The big project of my year came to an end on Monday. From this past Wednesday through Monday, I rode 410 miles — give or take — from Bar Harbor ME into Boston Common, along with 50+ Climate Riders. (I was a little tardy, having suffered a very untimely flat tire just on Soldier’s Field Road, about 5 miles away from the finish.)
Similar to the Pan-Mass Challenge and the like, Climate Ride is a series of fundraisers for environmental and biking organizations. You can decide on up to five beneficiary organizations, choosing from a long list that includes the big green groups and a ton of worthy smaller ones. I chose 350.org, the local Better Future Project (which includes 350Mass), the Boston Cyclists Union and the Union of Concerned Scientists. I set a goal of $3500 and smashed through that, having now raised over $4,000. (Still gratefully accepting donations!)
Our embedding on this site doesn’t work so great, but I uploaded a few pictures to Instagram if you care to get a feel of what the ride was like. Maine, of course, is gorgeous, and the route planning and all the ride support and organization was really terrific. I couldn’t make it work with my schedule this year, but for sheer visibility and advocacy purposes, one might prefer the NYC-to-DC ride starting 9/17, since it obviously travels a much more heavily populated area — and ends up in the seat of power.
There were some 52 riders, who raised about $175,000. Many of the riders actually worked for the beneficiary organizations; some in related industries; some were technically on the clock! Some worked in corporate responsibility; some in solar power for low-income communities; and so on. In learning about these organizations, there’s a seriousness and reality about their work that I find comforting. It’s not really political in nature; it’s simply about recognizing risk and formulating strategies to fight it. And a new industry is indeed rising up to take on the legacy fossil fuel industry. We are well beyond spitballing at fossil fuels; this is work.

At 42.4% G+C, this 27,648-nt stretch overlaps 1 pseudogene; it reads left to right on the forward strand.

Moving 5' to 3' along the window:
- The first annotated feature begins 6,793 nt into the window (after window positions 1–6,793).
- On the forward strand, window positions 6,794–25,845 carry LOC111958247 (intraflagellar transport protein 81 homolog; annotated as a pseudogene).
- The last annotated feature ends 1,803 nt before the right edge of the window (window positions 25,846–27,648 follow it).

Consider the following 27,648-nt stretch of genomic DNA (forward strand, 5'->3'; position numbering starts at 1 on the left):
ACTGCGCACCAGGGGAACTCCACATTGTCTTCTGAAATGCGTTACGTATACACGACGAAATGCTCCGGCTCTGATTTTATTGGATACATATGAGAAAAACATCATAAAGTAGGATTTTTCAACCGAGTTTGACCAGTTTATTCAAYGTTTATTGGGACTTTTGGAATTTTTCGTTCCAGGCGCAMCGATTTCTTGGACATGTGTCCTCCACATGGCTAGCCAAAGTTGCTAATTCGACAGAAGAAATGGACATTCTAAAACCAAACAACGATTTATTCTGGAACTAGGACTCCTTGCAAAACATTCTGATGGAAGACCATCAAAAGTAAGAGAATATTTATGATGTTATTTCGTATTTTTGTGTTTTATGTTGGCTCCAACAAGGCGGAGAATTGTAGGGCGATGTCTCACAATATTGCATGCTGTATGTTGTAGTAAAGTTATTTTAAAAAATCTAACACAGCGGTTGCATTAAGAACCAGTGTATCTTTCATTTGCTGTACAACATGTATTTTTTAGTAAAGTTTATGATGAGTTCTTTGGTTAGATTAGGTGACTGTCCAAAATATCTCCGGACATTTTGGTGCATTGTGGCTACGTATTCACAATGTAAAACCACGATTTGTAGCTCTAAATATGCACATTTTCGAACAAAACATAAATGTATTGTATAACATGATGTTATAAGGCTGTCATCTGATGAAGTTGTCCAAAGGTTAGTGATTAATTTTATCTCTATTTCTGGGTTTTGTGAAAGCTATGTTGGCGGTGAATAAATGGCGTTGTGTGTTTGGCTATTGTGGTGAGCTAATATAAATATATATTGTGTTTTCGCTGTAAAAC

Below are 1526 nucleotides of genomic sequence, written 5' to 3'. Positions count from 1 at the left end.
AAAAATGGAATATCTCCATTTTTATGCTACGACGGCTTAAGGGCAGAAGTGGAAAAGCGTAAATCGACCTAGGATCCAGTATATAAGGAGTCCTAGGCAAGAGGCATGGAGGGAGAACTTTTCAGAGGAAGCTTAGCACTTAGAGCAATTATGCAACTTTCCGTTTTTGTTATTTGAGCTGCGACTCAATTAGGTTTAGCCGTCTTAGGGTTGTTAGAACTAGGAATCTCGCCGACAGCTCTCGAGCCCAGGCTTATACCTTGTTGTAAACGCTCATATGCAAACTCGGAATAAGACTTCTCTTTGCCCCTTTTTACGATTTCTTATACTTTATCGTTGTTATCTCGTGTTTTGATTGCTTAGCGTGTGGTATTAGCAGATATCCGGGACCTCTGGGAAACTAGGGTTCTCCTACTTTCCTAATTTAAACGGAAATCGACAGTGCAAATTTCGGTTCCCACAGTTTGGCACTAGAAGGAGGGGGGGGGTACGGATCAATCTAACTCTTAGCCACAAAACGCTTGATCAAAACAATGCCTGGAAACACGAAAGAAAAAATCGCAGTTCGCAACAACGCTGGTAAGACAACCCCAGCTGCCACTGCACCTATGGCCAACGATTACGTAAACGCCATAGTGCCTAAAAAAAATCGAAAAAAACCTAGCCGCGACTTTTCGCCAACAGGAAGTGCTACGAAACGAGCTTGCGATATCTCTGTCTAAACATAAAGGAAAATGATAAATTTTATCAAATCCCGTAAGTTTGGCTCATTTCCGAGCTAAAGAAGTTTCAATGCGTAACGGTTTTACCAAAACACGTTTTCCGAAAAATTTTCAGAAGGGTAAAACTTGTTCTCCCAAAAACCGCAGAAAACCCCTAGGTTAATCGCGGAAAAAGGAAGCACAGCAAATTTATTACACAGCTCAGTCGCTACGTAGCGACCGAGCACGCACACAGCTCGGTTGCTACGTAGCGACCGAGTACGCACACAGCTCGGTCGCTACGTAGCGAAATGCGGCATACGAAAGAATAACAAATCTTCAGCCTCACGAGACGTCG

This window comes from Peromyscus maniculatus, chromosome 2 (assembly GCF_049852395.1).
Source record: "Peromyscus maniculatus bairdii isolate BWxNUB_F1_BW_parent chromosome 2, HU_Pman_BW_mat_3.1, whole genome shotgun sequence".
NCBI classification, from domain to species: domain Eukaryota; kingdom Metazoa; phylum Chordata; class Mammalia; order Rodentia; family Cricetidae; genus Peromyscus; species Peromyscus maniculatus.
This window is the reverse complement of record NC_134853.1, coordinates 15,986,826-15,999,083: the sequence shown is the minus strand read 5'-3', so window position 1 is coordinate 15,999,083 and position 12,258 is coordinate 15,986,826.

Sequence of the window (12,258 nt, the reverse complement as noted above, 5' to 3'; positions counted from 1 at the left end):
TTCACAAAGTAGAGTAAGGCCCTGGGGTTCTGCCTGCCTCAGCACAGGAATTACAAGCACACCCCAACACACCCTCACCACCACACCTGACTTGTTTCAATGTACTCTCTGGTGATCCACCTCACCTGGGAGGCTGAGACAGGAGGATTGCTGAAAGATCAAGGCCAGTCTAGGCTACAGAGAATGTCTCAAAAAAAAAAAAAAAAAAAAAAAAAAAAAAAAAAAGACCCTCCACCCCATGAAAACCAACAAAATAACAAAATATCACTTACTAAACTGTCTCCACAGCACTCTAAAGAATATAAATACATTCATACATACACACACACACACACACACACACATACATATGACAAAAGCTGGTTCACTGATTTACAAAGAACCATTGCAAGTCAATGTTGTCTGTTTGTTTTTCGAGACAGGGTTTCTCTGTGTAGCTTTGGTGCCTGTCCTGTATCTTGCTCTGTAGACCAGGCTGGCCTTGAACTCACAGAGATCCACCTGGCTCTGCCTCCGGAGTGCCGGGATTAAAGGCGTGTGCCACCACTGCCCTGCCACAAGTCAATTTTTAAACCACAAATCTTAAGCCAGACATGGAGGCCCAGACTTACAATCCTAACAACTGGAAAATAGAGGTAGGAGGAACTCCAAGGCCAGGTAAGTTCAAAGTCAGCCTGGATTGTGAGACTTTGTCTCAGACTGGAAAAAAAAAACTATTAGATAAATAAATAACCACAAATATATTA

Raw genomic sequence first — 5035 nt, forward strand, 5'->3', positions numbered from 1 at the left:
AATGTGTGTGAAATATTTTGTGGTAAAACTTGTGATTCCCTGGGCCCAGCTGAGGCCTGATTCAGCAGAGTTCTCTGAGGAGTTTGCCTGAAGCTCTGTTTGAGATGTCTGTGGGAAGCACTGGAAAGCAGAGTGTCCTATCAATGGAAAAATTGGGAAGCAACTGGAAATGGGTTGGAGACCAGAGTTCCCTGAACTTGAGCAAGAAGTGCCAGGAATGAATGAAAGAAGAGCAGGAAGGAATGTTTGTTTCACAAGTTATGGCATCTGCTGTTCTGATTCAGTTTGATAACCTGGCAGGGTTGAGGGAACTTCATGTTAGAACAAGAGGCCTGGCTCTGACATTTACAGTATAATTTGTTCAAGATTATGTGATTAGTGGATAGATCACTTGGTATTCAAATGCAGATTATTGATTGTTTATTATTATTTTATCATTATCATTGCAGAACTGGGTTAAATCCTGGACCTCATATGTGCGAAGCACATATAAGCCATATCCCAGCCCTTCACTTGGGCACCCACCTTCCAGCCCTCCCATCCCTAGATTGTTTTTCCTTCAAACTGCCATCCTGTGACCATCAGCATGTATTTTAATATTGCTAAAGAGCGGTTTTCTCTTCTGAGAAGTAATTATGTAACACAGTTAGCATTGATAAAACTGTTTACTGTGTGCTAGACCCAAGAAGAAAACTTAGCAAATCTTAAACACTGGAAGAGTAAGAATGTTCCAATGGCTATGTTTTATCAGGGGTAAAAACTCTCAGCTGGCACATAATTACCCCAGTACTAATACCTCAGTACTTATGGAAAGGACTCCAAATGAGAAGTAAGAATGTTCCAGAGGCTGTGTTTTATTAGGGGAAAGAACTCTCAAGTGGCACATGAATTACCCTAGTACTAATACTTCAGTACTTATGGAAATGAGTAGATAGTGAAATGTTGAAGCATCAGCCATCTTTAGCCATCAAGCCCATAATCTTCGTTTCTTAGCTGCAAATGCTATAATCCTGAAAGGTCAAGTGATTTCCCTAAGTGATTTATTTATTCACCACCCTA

And the fact is, you can’t ride 400 miles without a significant degree of commitment. The hills don’t lie. Muscles and money are more tangible than Facebook shares. (Although I did raise the lion’s share of my total on Facebook — thanks Mr. Zuckerberg.)
One doesn’t often pronounce “climate” and “joy” in the same sentence, but this experience really did provide much joy, both in the ride itself and the fellowship of other folks wanting to make a difference and take a public stand on climate change. If you’re able-bodied and thinking about doing something like this, I highly recommend it.
And to put it bluntly, we need more bodies. More fundraising; more enthusiasm; more of a show of political dedication and power to fight climate change in a variety of ways. The Pan-Mass Challenge — an extremely worthy cause — gets 5,000+ riders. This? Well, it’s only the whole planet.
If you have any questions about the ride, ping me at charley at blue mass group dot com.